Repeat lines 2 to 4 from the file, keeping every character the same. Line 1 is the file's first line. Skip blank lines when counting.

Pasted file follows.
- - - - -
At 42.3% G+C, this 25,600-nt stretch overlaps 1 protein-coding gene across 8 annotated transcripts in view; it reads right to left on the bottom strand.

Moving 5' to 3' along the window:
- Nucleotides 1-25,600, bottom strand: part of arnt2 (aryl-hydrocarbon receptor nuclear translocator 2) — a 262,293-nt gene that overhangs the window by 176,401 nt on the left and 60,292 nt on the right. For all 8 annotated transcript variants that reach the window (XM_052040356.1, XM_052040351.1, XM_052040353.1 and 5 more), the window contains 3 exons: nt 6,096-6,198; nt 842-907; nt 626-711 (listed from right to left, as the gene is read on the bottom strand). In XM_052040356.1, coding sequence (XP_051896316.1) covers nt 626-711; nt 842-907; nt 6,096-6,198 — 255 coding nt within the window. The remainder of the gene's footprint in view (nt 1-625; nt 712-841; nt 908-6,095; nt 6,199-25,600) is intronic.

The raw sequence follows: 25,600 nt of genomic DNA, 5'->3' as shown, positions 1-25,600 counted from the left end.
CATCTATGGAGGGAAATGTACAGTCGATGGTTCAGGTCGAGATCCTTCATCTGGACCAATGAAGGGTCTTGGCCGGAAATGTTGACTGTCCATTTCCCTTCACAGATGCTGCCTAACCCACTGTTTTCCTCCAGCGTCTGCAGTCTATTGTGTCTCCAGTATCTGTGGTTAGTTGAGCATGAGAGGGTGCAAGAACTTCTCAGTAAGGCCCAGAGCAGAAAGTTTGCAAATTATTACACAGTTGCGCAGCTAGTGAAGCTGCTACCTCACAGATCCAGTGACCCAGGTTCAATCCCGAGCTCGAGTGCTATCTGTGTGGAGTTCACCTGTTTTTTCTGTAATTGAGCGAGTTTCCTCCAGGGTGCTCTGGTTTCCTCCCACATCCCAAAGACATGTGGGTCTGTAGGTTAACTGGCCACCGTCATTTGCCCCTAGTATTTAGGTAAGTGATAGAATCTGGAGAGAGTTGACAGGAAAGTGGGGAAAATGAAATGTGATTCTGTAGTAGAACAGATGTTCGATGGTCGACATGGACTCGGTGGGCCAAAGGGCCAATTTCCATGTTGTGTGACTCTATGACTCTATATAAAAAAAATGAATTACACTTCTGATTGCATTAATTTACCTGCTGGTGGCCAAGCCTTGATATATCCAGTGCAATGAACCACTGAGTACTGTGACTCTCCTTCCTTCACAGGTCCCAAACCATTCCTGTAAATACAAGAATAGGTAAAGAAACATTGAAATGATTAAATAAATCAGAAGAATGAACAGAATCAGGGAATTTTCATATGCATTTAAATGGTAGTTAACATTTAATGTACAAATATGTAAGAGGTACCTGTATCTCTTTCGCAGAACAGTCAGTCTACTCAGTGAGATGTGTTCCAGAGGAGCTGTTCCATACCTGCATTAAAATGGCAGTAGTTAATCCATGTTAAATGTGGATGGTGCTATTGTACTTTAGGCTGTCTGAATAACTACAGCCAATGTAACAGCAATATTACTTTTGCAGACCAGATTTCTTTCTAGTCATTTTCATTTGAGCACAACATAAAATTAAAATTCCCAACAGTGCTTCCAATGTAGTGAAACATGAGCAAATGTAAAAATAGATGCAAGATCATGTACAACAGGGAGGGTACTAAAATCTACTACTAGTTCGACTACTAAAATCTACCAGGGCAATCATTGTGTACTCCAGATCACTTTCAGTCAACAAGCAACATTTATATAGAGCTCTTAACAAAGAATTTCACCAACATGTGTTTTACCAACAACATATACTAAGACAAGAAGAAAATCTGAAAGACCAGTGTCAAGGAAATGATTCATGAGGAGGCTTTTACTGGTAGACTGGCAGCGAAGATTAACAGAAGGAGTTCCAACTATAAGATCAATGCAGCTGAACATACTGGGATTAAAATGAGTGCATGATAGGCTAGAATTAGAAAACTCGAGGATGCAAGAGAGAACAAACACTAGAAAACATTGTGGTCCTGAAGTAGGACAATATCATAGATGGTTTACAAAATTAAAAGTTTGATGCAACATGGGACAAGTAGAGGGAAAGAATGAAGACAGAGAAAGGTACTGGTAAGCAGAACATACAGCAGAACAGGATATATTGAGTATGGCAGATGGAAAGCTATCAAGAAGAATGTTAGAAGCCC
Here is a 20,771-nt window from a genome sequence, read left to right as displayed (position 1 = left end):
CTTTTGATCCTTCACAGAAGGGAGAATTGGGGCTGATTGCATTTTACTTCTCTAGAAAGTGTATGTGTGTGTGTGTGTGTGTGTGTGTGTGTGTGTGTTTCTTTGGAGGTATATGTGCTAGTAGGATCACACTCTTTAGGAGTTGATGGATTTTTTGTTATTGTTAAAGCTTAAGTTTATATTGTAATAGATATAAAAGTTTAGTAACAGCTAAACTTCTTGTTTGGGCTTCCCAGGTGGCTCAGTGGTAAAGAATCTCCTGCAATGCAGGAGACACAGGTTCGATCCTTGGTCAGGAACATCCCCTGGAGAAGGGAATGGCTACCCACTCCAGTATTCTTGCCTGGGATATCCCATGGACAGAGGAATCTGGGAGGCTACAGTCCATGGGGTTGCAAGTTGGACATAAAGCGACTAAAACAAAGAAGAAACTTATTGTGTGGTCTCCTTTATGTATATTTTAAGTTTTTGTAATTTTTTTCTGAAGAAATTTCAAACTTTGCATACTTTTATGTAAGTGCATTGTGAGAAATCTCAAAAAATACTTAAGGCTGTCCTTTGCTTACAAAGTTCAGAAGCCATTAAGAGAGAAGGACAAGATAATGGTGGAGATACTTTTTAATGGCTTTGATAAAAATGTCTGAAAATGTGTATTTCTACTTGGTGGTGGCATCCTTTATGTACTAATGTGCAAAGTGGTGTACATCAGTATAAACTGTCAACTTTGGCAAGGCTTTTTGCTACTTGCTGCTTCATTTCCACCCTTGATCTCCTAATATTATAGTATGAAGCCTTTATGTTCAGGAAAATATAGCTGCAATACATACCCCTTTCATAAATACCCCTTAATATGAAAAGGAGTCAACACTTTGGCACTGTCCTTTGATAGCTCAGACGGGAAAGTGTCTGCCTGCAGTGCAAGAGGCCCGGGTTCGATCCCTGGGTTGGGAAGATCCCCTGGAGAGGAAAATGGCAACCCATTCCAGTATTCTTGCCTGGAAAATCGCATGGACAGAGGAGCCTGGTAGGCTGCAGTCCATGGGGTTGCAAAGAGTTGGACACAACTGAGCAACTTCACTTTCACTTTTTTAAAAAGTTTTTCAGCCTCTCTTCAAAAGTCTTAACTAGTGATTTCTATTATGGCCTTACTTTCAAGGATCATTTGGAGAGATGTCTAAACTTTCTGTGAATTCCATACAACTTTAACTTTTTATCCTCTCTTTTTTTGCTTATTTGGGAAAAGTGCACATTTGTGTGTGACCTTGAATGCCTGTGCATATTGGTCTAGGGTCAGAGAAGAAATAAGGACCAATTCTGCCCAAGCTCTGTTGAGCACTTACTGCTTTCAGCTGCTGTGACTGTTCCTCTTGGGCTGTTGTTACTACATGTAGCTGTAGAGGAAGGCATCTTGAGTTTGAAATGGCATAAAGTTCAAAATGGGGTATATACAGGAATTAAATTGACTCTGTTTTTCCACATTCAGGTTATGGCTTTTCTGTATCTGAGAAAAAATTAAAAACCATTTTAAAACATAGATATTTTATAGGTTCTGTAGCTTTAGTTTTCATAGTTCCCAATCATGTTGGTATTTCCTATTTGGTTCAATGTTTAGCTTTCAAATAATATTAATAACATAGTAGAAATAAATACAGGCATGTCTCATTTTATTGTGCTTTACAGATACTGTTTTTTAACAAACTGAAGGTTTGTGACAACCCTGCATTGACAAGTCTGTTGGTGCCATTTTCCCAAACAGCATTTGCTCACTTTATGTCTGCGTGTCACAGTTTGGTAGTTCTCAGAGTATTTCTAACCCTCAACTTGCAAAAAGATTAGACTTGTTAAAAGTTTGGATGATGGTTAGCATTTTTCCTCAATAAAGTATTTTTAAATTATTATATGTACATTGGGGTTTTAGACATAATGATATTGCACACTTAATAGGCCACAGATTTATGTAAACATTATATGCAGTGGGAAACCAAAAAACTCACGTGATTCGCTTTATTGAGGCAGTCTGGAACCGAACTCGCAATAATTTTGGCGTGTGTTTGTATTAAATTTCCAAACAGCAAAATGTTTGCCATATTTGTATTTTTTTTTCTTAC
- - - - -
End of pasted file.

Moving 5' to 3' along the window:
- Nucleotides 1-25,600, bottom strand: part of arnt2 (aryl-hydrocarbon receptor nuclear translocator 2) — a 262,293-nt gene that overhangs the window by 176,401 nt on the left and 60,292 nt on the right. For all 8 annotated transcript variants that reach the window (XM_052040356.1, XM_052040351.1, XM_052040353.1 and 5 more), the window contains 3 exons: nt 6,096-6,198; nt 842-907; nt 626-711 (listed from right to left, as the gene is read on the bottom strand). In XM_052040356.1, coding sequence (XP_051896316.1) covers nt 626-711; nt 842-907; nt 6,096-6,198 — 255 coding nt within the window. The remainder of the gene's footprint in view (nt 1-625; nt 712-841; nt 908-6,095; nt 6,199-25,600) is intronic.

The raw sequence follows: 25,600 nt of genomic DNA, 5'->3' as shown, positions 1-25,600 counted from the left end.